TRENTON – At Monday’s Senate Judiciary hearing on whether New Jersey will join the four states that have legalized marijuana, State Senator Joe Kyrillos (R-13) spoke out against the proceedings themselves and against chair Nick Scutari (D-22) for excluding anti-legalization witnesses. Testimony from pro-legalization advocates pointed to a dramatic increase in marijuana arrests relative to population growth, and questioned the coherence of Governor Chris Christie’s drug policy record.
After Udi Ofer of the ACLU of New Jersey spoke to predicted gains in state tax revenue and a decrease in disproportionate arrests and incarcerations in the state’s black communities, Kyrillos accused Scutari of assembling a skewed panel.
“All four of the panelists have been very eloquent, and congratulations to you for choreographing this with so much publicity,” said Kyrillos. “I don’t agree with the effort, but I do want to hear all the evidence and I do want to hear all the advocacy, but I also want to hear from people who don’t think this is a good idea.”
The panels included policy advocates, doctors and representatives from law enforcement. Saying that he would like to hear an equal amount of anti-legalization testimony from a similar cross-section, Kyrillos offered that although he is not opposed to decriminalization or changes to the law, he wants to stop short of full legalization.
Kyrillos called Scutari’s willingness to hear that testimony into question.
“I am told that the County Prosecutors’ Association specifically wanted to come to this meeting, had testimony prepared, told me that they were coming, and were denied the opportunity to testify. If that’s the case, I’m sure you know that’s the case. I’m very glad to hear that they’ll have a chance some day.”
“Quite frankly, county prosecutors do not prosecute marijuana possession charges,” said Scutari in return. “In fact, I can tell you mine, they don’t even want to prosecute cocaine charges.”
“Possession charges are at the sole discretion of municipal prosecution,” Scutari added.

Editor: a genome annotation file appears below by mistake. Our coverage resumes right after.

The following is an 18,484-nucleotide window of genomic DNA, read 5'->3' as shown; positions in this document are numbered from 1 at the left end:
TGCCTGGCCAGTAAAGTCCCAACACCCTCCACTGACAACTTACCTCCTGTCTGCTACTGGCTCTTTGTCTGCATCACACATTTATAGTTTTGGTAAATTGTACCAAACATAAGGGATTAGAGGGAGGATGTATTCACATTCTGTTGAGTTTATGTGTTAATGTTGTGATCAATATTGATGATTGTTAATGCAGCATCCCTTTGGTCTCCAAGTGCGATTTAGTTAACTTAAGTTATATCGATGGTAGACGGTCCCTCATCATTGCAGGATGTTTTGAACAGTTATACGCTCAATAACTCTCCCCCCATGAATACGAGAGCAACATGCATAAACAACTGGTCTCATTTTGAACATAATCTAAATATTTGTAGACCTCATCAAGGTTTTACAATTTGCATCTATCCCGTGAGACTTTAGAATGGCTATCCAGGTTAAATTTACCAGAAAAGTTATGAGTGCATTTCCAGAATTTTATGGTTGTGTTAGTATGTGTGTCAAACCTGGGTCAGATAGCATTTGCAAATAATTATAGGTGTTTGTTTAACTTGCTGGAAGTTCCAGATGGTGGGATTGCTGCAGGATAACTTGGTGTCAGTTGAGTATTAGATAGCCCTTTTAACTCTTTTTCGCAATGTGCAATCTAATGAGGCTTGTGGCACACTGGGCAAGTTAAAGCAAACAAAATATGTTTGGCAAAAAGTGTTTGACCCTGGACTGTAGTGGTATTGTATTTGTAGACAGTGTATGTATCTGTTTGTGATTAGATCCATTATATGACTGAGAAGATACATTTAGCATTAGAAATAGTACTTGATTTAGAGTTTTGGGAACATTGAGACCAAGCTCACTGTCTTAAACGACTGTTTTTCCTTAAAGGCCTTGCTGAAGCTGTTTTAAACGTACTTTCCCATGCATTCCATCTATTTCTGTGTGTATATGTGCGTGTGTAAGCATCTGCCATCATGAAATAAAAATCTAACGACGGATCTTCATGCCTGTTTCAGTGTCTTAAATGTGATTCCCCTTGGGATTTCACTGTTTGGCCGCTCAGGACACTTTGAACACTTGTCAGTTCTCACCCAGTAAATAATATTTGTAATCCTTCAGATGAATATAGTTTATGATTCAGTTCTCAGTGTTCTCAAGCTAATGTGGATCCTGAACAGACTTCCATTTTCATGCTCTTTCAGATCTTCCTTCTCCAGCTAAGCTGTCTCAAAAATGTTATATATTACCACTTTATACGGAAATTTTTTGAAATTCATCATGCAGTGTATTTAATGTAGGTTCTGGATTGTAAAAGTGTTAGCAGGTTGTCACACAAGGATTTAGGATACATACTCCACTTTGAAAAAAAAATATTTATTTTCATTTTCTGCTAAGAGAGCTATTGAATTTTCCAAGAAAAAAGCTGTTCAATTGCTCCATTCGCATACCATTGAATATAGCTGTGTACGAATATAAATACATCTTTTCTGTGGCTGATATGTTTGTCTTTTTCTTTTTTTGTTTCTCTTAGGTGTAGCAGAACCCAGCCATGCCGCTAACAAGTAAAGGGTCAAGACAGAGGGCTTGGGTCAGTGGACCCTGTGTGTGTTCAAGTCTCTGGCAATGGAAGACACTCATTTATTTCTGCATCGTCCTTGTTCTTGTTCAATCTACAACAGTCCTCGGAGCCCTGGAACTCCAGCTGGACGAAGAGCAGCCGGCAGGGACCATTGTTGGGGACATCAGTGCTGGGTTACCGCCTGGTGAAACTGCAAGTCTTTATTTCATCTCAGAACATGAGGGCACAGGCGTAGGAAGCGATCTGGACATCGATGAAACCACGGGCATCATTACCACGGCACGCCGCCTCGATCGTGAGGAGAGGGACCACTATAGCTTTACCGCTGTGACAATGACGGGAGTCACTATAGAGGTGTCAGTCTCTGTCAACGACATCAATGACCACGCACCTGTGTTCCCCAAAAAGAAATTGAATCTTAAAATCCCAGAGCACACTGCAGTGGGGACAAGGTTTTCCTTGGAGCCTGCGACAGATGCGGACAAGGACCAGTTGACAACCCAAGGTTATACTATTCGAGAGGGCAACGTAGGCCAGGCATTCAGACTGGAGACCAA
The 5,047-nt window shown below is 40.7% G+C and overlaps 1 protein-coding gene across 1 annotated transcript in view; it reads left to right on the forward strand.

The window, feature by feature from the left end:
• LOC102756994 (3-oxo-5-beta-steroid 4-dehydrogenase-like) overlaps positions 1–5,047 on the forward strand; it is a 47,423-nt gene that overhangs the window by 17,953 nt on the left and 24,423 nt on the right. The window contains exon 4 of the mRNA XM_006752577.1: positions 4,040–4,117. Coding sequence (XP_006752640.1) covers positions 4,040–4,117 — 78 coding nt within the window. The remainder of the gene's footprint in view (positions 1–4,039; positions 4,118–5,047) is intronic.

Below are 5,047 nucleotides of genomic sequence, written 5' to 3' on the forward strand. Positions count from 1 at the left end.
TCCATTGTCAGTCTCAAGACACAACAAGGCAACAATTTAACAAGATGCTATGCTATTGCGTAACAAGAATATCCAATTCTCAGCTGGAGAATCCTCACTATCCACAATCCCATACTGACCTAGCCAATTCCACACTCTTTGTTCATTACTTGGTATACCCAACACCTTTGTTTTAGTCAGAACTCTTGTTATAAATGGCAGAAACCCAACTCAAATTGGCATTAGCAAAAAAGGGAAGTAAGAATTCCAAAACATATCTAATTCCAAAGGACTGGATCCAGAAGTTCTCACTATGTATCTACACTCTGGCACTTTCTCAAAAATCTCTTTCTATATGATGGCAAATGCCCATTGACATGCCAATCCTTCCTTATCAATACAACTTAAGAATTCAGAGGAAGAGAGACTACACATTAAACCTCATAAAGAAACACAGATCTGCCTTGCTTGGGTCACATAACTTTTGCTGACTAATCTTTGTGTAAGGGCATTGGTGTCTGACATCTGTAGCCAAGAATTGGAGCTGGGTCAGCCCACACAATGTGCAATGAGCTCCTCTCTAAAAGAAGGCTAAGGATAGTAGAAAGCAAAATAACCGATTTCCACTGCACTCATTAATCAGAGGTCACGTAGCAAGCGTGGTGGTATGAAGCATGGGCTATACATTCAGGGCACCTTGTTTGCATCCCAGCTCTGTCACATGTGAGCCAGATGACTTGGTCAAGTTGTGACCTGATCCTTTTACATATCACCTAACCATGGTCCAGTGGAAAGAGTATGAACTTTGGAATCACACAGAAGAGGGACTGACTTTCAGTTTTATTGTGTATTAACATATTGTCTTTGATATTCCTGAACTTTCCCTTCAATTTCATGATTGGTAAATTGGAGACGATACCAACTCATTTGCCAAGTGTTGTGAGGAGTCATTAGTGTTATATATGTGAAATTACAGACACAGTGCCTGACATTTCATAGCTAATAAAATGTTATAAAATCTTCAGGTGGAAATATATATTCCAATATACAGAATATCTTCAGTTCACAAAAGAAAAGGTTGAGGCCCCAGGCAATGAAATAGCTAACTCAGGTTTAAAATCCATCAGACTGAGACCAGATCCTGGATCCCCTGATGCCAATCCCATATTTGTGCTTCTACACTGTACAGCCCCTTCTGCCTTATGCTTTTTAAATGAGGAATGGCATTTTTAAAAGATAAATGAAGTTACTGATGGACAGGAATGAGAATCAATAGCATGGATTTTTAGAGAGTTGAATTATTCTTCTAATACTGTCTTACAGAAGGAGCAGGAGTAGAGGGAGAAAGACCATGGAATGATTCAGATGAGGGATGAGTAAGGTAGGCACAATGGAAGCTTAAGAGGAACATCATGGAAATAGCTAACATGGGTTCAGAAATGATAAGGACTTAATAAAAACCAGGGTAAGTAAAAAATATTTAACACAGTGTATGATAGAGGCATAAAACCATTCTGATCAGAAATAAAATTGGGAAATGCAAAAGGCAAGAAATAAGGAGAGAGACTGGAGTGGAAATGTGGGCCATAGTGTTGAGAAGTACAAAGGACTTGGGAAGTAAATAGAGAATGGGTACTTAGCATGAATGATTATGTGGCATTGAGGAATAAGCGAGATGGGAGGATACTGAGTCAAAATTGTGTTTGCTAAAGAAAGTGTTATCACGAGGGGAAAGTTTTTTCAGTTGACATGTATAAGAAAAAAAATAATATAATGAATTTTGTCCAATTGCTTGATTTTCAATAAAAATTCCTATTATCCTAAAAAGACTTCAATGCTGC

Ofer answered senators’ questions about the data presented on arrests and incarceration from marijuana enforcement,
“We now have a governor who says if he becomes president, he will arrest individuals in Colorado and Washington,” said Ofer, alluding to remarks Christie made on the presidential campaign trail. “That’s the tone that’s been set in the state.”
“Governor Christie has been a champion of talking about the failure of the war on drugs. And we’ve commended him constantly on that,” he qualified.
“About half of all drug arrests in New Jersey are from marijuana. So here we have a governor who talks about how the war on drugs has failed, when about half of the war of drugs is on the war on marijuana.”
Senate President Steve Sweeney was present at Monday’s hearing, staying for only a few minutes but taking a lap around the room to shake hands as the testimony continued. With a rally for driver’s licenses for undocumented immigrants audible from the committee room and union prison guards protesting Christie’s veto of a workers’ compensation bill earlier in the day, Sweeney had reason to smile at the emboldened progressive pushback.
At one point, Kyrillos offered a vivid personal anecdote on his opposition to any future legalization push.
“I recently was at a concert at Madison Square Garden where you would think marijuana use was legal in the state of New York. It was prolific. It was Woodstock in Madison Square Garden. I’m not sure that’s what we want in New Jersey and what we want in our society.”